Show your Mind, Not Your Behind Memphis Billboard drawing national attention

It’s a simple message, but is it a flawed message? The billboard shows us a graduate and a young man with saggy pants showing his underwear, but aren’t there students currently pursing degrees that also favor this look? The answer is yes. This is a fashion statement however ill conceived. Fred Davis a local Memphis businessman takes credit for the billboard and his motives seem to be admirable, but saggy pants are not the only enemy of the community. Yes, there does need to be a change of mind not only in the immediate community but in the broader community. Every kid wearing saggy pants is not a thug and every young man with a belt on his waist is not a scholar. Don’t get it twisted I am no proponent of the saggy pants, but I do know that this should not be the only factor that we view when assessing the value of our youth. The conversation needs to include more understanding than judgement. It is admirable that Davis has decided to stay within his troubled community, but one wonders will this facilitate more discussion or just be a source of short lived attention? Share your thoughts.

Both comments and trackbacks are currently closed.


  • Bill  On September 14, 2013 at 7:28 pm

    I mean no disrespect but it is just this type of convoluted reasoning that you’re displaying here that causes so many young people be confused and to have their aspirations frustrated and often thwarted when they choose to defy social mores. Virtually every culture known to man has had what is has been regarded as acceptable norms in respect to appearance.

    In the real world of career pursuits, rarely is anyone interested in the understanding why a young man chooses to model the image of the thug that you accurately speak of, considering that the very genesis of this image emanates from the prisons in this country. Whether one admits it or not, we all look for what can be called short cuts when attempting to formulate impressions of individuals who are unknown to us. Be it style of dress, hairstyle, grammar, schools that they have attended or whether they choose to wear their pants sagging below their butts, these do factor in formulation of impressions.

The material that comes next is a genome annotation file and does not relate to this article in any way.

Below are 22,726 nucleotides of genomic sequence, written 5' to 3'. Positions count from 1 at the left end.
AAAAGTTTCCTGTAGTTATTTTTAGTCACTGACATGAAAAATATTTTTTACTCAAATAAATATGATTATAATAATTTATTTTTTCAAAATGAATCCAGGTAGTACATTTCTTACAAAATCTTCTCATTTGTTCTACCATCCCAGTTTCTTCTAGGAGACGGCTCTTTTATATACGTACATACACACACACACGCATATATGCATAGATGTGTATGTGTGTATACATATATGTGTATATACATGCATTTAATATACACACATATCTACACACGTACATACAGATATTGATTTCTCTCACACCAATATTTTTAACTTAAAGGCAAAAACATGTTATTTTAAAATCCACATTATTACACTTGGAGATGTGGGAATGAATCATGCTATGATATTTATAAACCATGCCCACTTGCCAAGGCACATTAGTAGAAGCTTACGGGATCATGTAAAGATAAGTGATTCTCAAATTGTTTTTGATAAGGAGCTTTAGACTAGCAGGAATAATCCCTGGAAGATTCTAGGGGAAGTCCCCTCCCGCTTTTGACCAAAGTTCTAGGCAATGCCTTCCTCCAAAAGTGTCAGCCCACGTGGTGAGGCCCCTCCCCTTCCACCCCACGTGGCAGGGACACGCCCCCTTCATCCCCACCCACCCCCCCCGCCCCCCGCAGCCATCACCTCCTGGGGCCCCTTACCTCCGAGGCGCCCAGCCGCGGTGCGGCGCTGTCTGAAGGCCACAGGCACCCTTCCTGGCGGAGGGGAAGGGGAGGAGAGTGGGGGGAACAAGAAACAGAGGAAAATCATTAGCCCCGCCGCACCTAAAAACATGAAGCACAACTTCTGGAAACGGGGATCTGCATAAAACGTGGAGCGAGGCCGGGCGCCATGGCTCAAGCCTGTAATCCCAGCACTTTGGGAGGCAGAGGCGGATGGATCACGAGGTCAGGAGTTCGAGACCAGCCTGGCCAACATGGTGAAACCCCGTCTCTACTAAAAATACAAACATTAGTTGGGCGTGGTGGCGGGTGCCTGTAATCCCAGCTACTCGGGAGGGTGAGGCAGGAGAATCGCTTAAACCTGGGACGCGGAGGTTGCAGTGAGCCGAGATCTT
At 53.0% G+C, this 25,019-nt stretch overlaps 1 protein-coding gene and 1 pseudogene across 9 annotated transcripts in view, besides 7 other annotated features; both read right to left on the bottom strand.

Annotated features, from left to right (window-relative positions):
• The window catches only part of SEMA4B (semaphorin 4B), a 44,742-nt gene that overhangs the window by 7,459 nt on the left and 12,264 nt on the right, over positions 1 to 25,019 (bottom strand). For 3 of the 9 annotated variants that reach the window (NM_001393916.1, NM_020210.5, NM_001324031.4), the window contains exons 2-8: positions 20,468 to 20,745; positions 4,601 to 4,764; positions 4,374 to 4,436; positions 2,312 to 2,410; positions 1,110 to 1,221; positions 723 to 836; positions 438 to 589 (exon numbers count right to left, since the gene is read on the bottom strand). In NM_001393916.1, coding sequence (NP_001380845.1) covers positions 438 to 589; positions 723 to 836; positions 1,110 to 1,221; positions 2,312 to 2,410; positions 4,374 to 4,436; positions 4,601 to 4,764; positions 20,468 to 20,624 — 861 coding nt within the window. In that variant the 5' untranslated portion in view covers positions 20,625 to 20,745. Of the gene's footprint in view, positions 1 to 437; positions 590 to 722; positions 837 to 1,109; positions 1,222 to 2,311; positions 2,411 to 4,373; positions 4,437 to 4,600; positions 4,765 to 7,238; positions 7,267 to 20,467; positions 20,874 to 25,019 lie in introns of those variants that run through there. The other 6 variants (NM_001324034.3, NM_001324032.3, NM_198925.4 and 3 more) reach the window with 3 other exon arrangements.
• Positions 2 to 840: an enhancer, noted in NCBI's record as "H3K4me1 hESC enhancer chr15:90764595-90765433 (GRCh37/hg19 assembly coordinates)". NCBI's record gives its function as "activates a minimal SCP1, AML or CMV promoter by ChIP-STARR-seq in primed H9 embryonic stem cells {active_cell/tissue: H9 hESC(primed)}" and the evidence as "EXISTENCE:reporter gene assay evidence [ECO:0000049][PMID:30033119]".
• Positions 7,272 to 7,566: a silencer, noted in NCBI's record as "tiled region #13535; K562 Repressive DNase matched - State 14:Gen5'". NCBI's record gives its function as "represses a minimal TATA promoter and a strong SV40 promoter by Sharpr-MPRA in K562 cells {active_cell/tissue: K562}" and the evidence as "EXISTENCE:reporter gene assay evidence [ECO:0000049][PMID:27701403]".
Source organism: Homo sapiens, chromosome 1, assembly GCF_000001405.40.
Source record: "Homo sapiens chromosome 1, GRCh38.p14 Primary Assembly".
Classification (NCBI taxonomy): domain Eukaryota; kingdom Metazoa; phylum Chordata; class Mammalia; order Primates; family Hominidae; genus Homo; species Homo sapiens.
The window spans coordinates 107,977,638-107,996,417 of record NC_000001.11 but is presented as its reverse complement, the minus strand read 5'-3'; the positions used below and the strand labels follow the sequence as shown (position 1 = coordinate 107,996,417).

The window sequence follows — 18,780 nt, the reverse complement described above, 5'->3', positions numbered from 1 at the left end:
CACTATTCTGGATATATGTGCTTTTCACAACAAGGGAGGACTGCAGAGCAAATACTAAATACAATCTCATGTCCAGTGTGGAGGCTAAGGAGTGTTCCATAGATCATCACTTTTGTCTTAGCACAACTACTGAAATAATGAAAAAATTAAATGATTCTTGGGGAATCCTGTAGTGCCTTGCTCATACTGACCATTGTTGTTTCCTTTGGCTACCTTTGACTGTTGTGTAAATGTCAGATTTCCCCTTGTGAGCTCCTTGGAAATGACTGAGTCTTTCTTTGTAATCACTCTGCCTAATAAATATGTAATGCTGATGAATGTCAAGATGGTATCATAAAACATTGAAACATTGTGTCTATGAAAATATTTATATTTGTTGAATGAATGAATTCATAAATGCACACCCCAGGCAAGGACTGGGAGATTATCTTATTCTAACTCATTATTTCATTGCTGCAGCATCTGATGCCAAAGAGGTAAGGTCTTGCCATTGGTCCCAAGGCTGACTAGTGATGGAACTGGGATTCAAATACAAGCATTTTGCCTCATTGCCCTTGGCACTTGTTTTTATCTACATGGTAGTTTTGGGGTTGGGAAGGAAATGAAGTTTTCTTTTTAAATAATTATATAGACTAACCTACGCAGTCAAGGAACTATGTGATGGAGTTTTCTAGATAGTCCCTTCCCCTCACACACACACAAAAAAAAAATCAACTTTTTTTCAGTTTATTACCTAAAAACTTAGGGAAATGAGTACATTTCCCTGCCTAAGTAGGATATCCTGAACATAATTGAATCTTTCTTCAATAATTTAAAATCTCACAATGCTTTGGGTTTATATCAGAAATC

The young man who does wear his pants on his waist with a belt indeed may not be a scholar but he does not possibly create a negative impression because of that as does the young man who wears his pants sagging even though he might not be a thug and perhaps might even be a scholar. As I admonished my sons during their teen years, it’s not to their advantage to create a perceptual obstacle that they would have to work to overcome. I taught them that they could choose to live their lives the easier way or the hard way; deal with the world as it is or fight their way through it because they didn’t think they should be “judged” by their appearance.

    • Docile Jim Brady – Columbus OH 43209  On September 15, 2013 at 7:42 am

      Well said, Bill.

      I believe that when two equally qualified applicants for one opening , applicant¯1 with belt and properly fitted trousers , applicant¯2 with the belt line far below the waist , exposing either underwear or skin ; then applicant¯1 will be accepted „ applicant¯2 will be rejected .

      In above scenario , skin color is irrelevant .

      • Voice of Truth  On September 15, 2013 at 5:36 pm